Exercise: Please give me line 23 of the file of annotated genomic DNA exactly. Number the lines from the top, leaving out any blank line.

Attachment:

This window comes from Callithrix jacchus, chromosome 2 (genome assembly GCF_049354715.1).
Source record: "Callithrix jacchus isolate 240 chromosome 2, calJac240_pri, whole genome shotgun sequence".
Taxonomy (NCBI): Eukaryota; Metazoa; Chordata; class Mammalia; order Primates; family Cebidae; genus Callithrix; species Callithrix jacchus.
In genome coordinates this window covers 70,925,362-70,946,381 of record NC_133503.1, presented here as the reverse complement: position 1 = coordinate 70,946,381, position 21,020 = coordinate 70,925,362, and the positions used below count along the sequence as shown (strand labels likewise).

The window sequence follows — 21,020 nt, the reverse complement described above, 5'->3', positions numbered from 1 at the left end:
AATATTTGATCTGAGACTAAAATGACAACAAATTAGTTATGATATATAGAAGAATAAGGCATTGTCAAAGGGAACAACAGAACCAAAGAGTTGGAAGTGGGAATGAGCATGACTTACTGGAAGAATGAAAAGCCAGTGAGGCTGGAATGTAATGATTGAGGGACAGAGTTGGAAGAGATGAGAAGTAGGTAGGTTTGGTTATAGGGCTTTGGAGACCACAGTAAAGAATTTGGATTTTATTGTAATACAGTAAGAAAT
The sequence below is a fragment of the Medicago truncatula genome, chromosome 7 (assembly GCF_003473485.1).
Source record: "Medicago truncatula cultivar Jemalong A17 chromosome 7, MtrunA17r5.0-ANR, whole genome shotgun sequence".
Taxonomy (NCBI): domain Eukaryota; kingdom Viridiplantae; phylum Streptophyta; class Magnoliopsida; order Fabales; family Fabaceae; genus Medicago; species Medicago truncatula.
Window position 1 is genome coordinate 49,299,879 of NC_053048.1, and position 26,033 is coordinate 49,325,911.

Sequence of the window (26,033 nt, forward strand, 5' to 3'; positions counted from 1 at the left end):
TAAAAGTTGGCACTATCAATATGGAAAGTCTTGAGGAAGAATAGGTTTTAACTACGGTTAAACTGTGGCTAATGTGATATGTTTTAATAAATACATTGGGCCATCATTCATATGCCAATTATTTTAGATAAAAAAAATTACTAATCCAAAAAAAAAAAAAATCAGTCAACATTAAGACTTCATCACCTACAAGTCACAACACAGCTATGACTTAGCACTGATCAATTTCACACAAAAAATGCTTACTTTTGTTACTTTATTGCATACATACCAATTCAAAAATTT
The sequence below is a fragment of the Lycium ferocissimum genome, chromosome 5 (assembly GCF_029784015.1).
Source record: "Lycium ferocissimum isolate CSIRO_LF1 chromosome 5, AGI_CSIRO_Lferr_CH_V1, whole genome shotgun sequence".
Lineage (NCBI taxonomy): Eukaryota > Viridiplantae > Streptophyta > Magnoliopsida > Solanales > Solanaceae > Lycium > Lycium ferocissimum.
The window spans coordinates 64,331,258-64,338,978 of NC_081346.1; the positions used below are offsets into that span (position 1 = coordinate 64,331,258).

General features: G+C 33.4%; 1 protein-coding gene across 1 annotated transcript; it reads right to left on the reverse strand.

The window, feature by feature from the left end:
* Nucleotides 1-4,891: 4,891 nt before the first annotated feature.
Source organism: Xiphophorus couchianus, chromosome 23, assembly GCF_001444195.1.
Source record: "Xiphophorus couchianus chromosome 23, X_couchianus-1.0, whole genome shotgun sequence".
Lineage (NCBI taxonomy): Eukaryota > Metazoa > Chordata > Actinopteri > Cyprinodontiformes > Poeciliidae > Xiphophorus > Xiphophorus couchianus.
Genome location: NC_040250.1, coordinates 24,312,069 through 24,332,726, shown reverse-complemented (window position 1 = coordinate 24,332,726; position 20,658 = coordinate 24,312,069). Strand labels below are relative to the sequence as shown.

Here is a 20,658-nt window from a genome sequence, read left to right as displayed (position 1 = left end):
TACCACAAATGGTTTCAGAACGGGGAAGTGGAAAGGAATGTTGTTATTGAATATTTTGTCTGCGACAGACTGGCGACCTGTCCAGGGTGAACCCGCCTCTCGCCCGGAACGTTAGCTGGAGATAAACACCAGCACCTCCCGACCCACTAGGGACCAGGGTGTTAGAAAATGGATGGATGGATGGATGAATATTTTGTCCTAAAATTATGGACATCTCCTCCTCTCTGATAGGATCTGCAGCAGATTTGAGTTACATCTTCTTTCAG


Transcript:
Genome location: NC_040250.1, coordinates 24,312,069 through 24,332,726, shown reverse-complemented (window position 1 = coordinate 24,332,726; position 20,658 = coordinate 24,312,069). Strand labels below are relative to the sequence as shown.